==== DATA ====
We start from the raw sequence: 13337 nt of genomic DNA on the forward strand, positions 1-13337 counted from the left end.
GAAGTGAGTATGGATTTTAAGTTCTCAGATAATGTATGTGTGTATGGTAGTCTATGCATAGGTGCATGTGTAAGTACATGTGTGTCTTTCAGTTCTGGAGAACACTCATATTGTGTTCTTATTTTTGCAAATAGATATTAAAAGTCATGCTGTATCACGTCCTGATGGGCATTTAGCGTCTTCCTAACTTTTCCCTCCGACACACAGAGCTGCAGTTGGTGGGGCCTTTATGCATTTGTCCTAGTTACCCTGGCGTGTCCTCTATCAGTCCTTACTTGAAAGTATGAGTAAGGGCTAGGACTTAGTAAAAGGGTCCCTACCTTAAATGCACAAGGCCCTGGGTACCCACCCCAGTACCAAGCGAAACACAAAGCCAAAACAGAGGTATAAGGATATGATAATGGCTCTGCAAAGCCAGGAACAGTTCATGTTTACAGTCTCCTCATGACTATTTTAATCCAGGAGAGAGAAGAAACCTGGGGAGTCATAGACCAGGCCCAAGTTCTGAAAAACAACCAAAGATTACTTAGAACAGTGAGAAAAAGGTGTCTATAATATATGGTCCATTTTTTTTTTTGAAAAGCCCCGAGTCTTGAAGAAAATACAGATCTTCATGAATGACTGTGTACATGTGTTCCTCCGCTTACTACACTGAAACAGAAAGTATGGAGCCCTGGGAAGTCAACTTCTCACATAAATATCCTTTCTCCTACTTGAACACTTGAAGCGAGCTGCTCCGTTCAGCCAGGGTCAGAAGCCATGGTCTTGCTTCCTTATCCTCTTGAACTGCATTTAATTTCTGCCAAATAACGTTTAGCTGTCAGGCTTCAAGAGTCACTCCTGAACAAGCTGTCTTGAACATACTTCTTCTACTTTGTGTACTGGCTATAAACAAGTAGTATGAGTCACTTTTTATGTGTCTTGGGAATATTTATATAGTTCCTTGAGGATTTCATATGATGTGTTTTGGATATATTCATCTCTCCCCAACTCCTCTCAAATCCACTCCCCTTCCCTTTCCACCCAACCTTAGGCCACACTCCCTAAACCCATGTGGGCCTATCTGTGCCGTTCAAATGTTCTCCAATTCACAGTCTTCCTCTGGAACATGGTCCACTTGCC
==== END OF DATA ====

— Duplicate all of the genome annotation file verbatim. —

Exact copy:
We start from the raw sequence: 13337 nt of genomic DNA on the forward strand, positions 1-13337 counted from the left end.
GAAGTGAGTATGGATTTTAAGTTCTCAGATAATGTATGTGTGTATGGTAGTCTATGCATAGGTGCATGTGTAAGTACATGTGTGTCTTTCAGTTCTGGAGAACACTCATATTGTGTTCTTATTTTTGCAAATAGATATTAAAAGTCATGCTGTATCACGTCCTGATGGGCATTTAGCGTCTTCCTAACTTTTCCCTCCGACACACAGAGCTGCAGTTGGTGGGGCCTTTATGCATTTGTCCTAGTTACCCTGGCGTGTCCTCTATCAGTCCTTACTTGAAAGTATGAGTAAGGGCTAGGACTTAGTAAAAGGGTCCCTACCTTAAATGCACAAGGCCCTGGGTACCCACCCCAGTACCAAGCGAAACACAAAGCCAAAACAGAGGTATAAGGATATGATAATGGCTCTGCAAAGCCAGGAACAGTTCATGTTTACAGTCTCCTCATGACTATTTTAATCCAGGAGAGAGAAGAAACCTGGGGAGTCATAGACCAGGCCCAAGTTCTGAAAAACAACCAAAGATTACTTAGAACAGTGAGAAAAAGGTGTCTATAATATATGGTCCATTTTTTTTTTTGAAAAGCCCCGAGTCTTGAAGAAAATACAGATCTTCATGAATGACTGTGTACATGTGTTCCTCCGCTTACTACACTGAAACAGAAAGTATGGAGCCCTGGGAAGTCAACTTCTCACATAAATATCCTTTCTCCTACTTGAACACTTGAAGCGAGCTGCTCCGTTCAGCCAGGGTCAGAAGCCATGGTCTTGCTTCCTTATCCTCTTGAACTGCATTTAATTTCTGCCAAATAACGTTTAGCTGTCAGGCTTCAAGAGTCACTCCTGAACAAGCTGTCTTGAACATACTTCTTCTACTTTGTGTACTGGCTATAAACAAGTAGTATGAGTCACTTTTTATGTGTCTTGGGAATATTTATATAGTTCCTTGAGGATTTCATATGATGTGTTTTGGATATATTCATCTCTCCCCAACTCCTCTCAAATCCACTCCCCTTCCCTTTCCACCCAACCTTAGGCCACACTCCCTAAACCCATGTGGGCCTATCTGTGCCGTTCAAATGTTCTCCAATTCACAGTCTTCCTCTGGAACATGGTCCACTTGCC